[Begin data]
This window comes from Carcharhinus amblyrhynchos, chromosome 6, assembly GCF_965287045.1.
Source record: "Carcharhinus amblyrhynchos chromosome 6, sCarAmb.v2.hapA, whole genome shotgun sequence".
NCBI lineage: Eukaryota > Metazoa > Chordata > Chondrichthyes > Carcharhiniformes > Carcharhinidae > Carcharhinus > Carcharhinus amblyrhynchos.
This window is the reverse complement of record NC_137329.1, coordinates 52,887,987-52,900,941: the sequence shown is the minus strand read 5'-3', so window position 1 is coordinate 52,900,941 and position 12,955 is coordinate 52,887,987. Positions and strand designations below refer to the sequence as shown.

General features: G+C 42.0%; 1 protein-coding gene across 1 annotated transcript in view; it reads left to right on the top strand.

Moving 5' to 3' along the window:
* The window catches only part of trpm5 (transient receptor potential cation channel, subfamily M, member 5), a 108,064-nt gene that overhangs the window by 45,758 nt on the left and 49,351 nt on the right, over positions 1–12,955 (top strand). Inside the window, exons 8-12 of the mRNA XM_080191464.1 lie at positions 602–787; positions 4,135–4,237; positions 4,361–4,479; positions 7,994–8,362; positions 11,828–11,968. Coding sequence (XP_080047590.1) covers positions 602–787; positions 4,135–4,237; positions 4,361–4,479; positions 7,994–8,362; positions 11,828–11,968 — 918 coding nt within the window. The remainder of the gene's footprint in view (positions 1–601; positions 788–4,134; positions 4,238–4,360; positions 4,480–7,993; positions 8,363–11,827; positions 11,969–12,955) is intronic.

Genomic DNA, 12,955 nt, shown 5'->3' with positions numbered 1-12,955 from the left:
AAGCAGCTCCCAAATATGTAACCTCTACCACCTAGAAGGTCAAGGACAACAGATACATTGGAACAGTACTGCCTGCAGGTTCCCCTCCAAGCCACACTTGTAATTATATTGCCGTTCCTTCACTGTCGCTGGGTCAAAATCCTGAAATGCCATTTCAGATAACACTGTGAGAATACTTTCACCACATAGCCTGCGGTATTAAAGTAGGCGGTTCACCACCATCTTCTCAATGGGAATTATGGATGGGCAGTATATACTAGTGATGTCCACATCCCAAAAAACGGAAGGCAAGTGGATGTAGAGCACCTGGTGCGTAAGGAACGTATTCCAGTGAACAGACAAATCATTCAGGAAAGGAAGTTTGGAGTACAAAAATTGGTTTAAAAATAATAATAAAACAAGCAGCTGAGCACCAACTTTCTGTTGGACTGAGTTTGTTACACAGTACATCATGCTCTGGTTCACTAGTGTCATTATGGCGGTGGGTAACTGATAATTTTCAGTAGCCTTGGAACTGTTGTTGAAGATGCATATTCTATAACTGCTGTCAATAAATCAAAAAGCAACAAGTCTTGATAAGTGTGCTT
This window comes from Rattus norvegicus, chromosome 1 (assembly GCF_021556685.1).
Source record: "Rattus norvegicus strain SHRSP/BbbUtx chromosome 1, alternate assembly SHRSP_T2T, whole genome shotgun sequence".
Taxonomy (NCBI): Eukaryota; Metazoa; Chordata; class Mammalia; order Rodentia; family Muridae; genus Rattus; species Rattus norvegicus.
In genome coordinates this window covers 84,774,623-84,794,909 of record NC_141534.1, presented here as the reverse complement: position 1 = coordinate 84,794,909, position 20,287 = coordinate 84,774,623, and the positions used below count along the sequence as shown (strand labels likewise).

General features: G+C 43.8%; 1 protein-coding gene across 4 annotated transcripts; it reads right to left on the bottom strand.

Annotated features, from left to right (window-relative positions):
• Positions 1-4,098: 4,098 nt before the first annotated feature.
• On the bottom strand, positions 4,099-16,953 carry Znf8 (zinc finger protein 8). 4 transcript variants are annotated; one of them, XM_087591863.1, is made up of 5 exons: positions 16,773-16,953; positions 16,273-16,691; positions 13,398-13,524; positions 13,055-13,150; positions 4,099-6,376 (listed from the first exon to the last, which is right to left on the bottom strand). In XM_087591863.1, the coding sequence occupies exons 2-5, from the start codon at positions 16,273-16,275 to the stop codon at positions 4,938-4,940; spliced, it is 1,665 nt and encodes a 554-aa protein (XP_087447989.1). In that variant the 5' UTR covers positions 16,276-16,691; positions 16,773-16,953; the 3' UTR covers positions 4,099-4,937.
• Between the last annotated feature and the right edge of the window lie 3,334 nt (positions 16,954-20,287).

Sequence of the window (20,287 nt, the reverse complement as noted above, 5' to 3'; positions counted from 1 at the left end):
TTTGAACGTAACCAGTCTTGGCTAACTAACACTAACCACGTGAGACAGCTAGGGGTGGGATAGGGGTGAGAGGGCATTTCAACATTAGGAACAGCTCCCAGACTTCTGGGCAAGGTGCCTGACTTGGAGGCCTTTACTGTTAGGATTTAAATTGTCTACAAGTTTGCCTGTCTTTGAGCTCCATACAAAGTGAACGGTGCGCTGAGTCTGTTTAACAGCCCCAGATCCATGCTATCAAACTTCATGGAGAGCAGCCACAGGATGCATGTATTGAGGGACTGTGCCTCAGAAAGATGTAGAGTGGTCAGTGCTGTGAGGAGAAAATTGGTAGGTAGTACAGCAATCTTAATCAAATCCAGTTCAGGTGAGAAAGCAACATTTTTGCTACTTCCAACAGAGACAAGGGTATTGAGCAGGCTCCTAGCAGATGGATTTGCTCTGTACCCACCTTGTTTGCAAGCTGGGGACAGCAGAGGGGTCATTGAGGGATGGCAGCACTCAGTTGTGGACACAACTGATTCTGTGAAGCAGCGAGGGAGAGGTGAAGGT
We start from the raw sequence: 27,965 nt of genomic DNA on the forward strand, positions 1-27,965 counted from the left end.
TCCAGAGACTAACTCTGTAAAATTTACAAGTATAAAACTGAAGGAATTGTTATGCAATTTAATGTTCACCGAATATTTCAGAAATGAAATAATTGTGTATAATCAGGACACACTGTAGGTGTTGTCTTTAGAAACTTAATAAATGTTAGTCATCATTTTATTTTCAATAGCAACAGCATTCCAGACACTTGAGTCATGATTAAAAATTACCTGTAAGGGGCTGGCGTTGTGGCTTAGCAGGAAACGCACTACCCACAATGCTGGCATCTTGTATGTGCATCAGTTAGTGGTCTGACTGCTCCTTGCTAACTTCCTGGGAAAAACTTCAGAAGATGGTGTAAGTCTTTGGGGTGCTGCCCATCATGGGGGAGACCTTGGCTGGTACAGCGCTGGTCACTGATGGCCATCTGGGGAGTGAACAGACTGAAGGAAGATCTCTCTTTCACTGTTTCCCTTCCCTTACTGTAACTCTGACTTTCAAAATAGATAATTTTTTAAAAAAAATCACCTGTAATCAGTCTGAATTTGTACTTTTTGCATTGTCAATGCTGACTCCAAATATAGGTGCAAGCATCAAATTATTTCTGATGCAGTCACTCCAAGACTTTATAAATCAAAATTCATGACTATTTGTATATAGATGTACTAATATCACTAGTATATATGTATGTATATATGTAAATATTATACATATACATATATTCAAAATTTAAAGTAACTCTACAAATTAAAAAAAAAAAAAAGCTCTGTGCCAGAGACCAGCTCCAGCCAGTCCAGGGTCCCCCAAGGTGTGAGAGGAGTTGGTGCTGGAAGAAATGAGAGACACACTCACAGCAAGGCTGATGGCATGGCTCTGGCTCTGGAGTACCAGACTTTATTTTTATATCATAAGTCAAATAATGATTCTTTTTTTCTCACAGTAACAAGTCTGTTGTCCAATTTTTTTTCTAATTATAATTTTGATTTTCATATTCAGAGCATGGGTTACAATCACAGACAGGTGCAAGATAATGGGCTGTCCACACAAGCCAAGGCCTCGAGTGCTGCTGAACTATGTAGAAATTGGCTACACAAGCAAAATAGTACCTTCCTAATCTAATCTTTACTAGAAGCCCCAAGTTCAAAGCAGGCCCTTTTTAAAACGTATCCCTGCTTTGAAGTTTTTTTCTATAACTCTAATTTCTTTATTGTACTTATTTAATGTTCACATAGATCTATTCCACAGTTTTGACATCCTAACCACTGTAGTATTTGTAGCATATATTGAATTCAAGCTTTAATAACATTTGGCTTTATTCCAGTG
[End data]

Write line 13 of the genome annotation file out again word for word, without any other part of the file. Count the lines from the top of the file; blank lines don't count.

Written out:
In genome coordinates this window covers 84,774,623-84,794,909 of record NC_141534.1, presented here as the reverse complement: position 1 = coordinate 84,794,909, position 20,287 = coordinate 84,774,623, and the positions used below count along the sequence as shown (strand labels likewise).